New Scientist had a good article in the 10 April 08 issue about the formative books of the youth of 17 leading scientists. I found the most compelling Sean Carroll’s recommendation of One, Two, Three… Infinity.
It reminded me of a book that I remember reading in 4th grade that had a huge influence on my development: The Curve of Binding Energy.
I was already interested in nuclear physics and was motivated to read it. I think the book either inspired or reinforced many things that have become central parts of me; in particular an appreciation that understanding how things actually work gives one the ability to manipulate reality in a way that people who are less aware of how things work expect. Understanding things is lifetime power and (ever more importantly as I get older) a source of amusement. It illustrated how much fun being able to solve problems could be; the subversive (not merely empirical) value of knowledge.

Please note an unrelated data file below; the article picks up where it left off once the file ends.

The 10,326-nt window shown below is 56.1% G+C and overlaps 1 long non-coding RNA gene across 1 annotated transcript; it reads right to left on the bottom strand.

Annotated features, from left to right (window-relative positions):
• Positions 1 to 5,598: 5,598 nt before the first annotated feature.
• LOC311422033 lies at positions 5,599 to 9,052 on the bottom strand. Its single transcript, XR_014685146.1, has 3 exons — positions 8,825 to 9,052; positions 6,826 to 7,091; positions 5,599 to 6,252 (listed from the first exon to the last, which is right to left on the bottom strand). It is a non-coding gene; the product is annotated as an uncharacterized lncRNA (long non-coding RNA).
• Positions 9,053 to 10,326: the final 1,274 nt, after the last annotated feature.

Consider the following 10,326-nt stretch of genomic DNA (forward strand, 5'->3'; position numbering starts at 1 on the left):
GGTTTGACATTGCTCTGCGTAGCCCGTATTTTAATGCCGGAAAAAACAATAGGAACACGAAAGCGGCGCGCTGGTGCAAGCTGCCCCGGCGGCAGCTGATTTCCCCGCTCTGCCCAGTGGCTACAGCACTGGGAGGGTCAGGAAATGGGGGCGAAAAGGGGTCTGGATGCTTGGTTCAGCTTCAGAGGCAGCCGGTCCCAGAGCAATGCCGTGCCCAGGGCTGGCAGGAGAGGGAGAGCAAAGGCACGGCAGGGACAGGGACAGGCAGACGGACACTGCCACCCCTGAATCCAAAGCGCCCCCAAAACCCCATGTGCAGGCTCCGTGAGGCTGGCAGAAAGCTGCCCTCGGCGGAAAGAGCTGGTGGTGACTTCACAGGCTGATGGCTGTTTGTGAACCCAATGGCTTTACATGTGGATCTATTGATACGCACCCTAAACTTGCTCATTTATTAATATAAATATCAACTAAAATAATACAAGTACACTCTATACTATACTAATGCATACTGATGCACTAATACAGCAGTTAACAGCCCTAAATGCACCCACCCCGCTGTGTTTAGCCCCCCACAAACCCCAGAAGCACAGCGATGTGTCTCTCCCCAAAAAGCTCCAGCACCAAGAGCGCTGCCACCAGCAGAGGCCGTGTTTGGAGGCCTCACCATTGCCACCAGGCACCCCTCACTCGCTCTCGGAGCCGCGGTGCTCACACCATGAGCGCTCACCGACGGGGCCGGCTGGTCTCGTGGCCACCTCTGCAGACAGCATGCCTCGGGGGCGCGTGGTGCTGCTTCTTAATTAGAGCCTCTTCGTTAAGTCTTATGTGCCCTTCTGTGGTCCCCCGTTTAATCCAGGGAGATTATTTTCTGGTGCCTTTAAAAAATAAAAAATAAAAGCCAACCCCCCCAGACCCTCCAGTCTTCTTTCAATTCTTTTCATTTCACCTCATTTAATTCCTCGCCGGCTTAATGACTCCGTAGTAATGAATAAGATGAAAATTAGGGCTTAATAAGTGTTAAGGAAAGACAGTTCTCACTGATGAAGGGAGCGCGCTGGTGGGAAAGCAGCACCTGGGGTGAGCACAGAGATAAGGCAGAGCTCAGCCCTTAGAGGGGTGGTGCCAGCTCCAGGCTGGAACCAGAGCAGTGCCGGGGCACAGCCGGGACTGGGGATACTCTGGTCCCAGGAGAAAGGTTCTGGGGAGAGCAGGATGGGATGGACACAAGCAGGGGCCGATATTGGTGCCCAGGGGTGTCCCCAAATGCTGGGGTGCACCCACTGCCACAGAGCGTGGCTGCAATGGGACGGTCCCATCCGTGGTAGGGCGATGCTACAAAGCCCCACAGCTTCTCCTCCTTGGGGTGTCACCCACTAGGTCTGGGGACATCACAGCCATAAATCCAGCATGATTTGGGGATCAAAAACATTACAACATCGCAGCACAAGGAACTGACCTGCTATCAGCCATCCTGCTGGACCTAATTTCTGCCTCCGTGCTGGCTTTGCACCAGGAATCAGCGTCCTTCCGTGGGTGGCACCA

I also learned how to make a mediocre nuclear weapon. Something that has made me a bit of smart ass ever since: if you know how to make the most fearsome weapon on earth it’s hard to be too intimidated. I wrote a paper in 9th grade describing how to build a weapon based on what I remembered from the book. About that time a student at Princeton got a lot of press for making a model nuclear bomb but using toothpaste instead of U-235, coincidently reinforcing my sense of significance.
After high school and after working as a programmer at a health physics company for a summer (and spending some formative time at a nuclear physics lab at U-Penn in grade school) I was one of a small number of nuclear engineering students on the fusion track at MIT. The Curve of Binding Energy inspired a love and appreciation of Nuclear Physics (and a sense of knowing something special) that only an act of congress could crush. When I was a freshman congress canceled funding for TARA, the tandem mirror experiment at MIT that about half the grad students I had just met were working on. While I dropped my FORTRAN efforts in support of FULIB and turned to robotics and eventually computers, I still ended up getting a degree in physics, course 8, not too far in practice or theory from course 20. And in no small part thanks to John McPhee and Ted Taylor.